Answers to questions that my friend Angie has asked, that other people might be wondering about:
Its going well, I really like it here! I am adjusting though I am still in the throes of culture shock. I love my students, I like the politeness of the culture, I love that random children walk up to me and say "hi teacher! How are you?" Even though they aren't my students or go to my institute. I love that things are open later, and the Korean babies with mohawks are adorable!!! What I don't like is the rain, being pushed/ bumped while walking (its normal), metal chopsticks, or not knowing when I am going to see Scott again.
I live in Suwon, which is a city of approximately a million people. I am living by myself, in an mix between and efficiency and studio apartment. I really like it and am hoping to get more pictures up as soon as I am able to get my camera back in working order. I haven't watched a lot of t.v. because I have to get my alien card before I can get cable, but they have channels in English with Korean subtitles. There are also channels that are in Korean without subtitles.
On occasion there are forks but most of the time there are wooden or metal chopsticks. The wooden chopsticks are more of a disposable thing where as the metal ones are “fancier” or are for barbecue type restaurants, because you cook your own meat and then eat it off of the grill.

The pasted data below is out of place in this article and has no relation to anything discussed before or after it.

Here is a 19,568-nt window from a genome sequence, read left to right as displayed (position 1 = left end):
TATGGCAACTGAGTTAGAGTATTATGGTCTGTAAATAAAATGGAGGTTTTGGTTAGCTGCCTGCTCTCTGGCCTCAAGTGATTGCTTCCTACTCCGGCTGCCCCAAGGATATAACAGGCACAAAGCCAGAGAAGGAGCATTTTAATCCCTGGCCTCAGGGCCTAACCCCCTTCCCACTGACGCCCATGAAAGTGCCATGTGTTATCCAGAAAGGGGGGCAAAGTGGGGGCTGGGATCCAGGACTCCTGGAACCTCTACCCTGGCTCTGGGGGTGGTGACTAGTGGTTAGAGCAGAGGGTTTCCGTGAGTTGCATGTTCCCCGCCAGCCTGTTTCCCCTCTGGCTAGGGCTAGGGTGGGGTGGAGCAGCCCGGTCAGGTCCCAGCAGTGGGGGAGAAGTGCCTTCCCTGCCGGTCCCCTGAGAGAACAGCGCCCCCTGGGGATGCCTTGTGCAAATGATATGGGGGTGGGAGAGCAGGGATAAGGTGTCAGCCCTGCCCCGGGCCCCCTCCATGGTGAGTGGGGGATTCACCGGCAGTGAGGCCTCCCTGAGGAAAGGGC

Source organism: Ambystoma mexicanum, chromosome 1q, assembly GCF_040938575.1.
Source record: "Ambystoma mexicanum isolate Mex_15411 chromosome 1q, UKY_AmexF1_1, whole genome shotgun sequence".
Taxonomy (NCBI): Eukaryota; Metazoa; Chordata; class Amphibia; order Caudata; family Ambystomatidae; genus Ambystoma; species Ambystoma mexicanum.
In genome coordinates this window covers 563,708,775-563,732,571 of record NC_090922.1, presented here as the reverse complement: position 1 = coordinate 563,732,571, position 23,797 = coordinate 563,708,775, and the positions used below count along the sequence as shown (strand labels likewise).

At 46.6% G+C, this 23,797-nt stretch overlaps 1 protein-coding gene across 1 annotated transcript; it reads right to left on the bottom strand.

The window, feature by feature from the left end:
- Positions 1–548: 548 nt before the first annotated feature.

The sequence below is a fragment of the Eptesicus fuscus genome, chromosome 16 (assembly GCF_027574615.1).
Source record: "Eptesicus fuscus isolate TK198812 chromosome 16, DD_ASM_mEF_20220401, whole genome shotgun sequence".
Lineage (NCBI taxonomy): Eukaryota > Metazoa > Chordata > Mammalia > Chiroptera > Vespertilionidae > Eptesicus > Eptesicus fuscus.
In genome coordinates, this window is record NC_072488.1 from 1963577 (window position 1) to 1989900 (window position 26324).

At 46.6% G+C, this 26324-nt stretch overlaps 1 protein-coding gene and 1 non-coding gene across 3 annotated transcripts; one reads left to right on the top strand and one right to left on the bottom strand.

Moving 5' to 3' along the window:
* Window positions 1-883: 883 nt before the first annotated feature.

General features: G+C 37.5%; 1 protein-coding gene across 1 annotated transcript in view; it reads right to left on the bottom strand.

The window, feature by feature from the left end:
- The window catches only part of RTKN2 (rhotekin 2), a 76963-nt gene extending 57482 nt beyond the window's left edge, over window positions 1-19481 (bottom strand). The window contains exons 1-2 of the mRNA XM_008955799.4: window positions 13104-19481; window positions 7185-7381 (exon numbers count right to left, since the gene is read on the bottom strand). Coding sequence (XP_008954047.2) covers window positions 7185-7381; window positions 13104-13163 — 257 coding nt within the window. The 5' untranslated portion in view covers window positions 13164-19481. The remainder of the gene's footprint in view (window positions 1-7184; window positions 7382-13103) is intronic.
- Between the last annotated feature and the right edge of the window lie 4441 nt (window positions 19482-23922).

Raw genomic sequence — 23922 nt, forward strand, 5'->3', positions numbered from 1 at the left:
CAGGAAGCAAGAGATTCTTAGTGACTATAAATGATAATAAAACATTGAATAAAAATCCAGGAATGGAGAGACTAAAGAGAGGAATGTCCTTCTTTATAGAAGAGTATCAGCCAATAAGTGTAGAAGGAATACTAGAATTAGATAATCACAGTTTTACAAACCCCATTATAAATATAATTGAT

The work hours are great I work 3:10 to approximately 9:30 contractually but usually get home around 10 p.m. They (Korean children) do associate white people with being a teacher because most commonly a foreigner is a teacher, or millitary personnel. I am not responsible for planning lessons because I teach off of a “syllabus” which is nice. I do have supplementary materials that I plan but that is more of a “on the fly” kind of thing to check for comprehension and re-explaining information.
I have one class of k1Bridge phonics for two periods... they are the youngest students and are to young for k1 (level 1) phonics, but they are ready to work with a native speaking teacher. I have four classes in which I work with K1 kids teaching phonics and reading, I have 6 classes of K2 (level 2)doing phonics, and basic reading . When you get to the grades its the curriculum that you would see at an elementary teacher. I teach six classes of Grade one Science and Social Studies and one writing class, Grade 1 Bridge phonics and writing. Two secitions of Grade 2 Writing and Grammar, Social Studies, and Science. One section of Grade 3 Writing and Grammar, Social Studies and Science along with four class periods a week with the Global leaders which is the highest level and we work on test preparation stuff for the TOEFL test. I teach 8 classes a day, and it can get very hectic... Any questions you have about Korea let me know and I will be more than willing to answer them :-) This is just the beginning.
Overall though, I am very happy with my decision!